“But we need food,” I added, trying to ignore my stomach. “Can you find some?”
“We can go,” the girl said, sitting back on her heels as she admired her work. “I know where to find berries.”
Jade grew in size, shaking her mane proudly.
“That would do nicely,” I said, smiling gently. “I can go with you while Jade hunts for meat.”
“No,” the girl said with a sudden ferocity. “I’m going with her.”
“Jade?” I asked, taken aback.
The girl nodded vigorously.
I let out a sigh while I struggled with the right thing to do. In the end, though, I didn’t know what the girl needed. And if she wanted to be with Jade, then I wasn’t going to stop her.
“Okay, we all go,” I said, picking up my dragon once more. “Lead the way.”
The girl’s face was still expressionless as she led us out of the shell that was once her town. I suspected she was still in shock, though it was possible she would be like this for the rest of her life.
“So what’s your name?” I asked eventually, keeping note of the paths she took through the sparse forest.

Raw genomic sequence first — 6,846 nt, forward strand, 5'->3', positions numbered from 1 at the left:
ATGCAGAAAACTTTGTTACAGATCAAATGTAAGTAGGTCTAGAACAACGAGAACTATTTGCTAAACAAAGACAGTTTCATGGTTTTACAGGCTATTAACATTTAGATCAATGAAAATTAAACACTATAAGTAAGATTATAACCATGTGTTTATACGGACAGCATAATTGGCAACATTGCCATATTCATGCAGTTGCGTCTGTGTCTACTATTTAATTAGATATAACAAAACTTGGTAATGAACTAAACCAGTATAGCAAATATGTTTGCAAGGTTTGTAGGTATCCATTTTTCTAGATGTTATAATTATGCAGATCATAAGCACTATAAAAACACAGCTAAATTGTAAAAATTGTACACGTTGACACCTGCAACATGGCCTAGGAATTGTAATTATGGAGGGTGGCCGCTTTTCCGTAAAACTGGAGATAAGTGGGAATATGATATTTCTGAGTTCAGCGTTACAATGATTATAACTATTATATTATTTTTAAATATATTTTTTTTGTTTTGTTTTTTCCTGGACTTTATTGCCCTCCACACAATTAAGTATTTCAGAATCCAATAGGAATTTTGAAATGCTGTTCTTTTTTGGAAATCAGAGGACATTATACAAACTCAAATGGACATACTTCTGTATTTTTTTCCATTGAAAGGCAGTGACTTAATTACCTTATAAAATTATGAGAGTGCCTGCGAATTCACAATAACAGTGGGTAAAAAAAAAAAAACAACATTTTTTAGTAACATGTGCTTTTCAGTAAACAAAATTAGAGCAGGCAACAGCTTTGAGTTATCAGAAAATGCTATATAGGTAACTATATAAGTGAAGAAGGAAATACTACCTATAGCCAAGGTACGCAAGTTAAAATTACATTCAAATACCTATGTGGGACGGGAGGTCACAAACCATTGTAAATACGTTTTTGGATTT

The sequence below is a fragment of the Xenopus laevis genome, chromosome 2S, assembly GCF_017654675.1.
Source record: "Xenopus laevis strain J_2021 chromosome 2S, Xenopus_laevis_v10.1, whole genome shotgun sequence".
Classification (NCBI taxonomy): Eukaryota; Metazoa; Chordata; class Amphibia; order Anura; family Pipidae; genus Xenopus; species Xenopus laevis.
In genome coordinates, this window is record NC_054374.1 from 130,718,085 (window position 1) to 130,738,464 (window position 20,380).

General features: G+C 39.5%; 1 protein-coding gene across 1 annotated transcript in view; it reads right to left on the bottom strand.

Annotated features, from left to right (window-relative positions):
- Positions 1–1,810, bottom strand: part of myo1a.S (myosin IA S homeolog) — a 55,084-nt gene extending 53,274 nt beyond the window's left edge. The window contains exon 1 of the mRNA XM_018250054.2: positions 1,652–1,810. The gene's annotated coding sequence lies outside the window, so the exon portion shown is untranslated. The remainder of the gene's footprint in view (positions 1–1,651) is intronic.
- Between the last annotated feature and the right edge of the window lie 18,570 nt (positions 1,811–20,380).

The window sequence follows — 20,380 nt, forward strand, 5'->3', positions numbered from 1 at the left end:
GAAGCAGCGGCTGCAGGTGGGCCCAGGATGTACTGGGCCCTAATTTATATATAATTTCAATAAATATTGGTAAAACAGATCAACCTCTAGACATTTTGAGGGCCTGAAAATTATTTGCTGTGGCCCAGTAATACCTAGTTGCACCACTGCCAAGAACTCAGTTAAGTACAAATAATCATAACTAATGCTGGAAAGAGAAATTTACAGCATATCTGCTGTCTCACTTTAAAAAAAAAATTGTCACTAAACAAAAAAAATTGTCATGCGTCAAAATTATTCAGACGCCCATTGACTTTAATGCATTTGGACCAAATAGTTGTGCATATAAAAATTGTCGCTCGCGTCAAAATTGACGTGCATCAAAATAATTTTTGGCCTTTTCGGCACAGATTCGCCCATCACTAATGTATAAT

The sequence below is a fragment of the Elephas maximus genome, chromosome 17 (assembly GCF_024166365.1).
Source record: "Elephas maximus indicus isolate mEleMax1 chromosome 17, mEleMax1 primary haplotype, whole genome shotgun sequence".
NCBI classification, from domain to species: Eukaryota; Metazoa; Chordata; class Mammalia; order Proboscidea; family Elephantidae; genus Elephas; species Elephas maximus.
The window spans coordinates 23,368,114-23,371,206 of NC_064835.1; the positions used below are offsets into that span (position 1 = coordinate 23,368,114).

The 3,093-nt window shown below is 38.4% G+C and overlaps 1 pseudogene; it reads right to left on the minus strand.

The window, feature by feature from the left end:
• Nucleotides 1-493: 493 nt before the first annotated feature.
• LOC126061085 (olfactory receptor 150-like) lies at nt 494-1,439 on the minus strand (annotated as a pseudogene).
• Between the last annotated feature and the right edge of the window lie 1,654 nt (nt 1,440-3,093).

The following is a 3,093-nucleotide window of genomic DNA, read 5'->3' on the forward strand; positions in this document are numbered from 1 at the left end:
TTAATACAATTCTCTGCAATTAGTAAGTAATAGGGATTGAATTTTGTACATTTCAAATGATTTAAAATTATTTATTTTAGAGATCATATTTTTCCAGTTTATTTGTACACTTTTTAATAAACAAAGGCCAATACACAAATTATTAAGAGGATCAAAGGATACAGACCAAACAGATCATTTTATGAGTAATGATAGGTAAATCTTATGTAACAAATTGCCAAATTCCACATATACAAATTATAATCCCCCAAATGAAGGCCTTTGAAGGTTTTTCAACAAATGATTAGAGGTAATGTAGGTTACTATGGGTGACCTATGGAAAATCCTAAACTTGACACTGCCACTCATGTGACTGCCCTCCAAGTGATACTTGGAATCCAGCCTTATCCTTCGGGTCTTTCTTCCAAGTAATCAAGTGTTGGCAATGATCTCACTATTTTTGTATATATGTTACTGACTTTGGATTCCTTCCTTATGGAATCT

She didn’t answer at first. I was beginning to think she wouldn’t answer at all when she finally spoke up. “Patty,” she said weakly, as if saying her name reminded her too strongly of her past.
“I’m Draco,” I said, realizing I’d never introduced myself.
“I remember,” she said simply, never taking her gaze away from the path.
“What’s her name?” She eventually asked.
I frowned. “Jade?”
She shook her head. “No, the dragon. What’s her name?”
I shrugged, though she couldn’t see me. “I’m not sure. I never learned her name, and I don’t want to give her a new one in case it rang false.”
Silence followed my answer as we emerged into a clearing of sorts. Surrounding the clearing were several bushes filled with wild berries.
Without so much as a glance back, Patty started picking the berries off the bushes.
“This is great, Patty,” I said, setting the dragon down so I could help pick the bushes. “But my dragon needs more than this. She needs meat.”
“You can go get meat,” she said, “Jade and I are picking berries.”
I shook my head, chuckling at her audacity.
“I think we’ll wait,” I said, encouraged at her signs of life.
We settled into silence after that, all four of us eating as many berries as we could before carrying arms full of them back to the town, forcing Jade to carry my dragon.
As we walked back into town, I worked up the courage to speak again. “Patty, I need to talk to you about something.”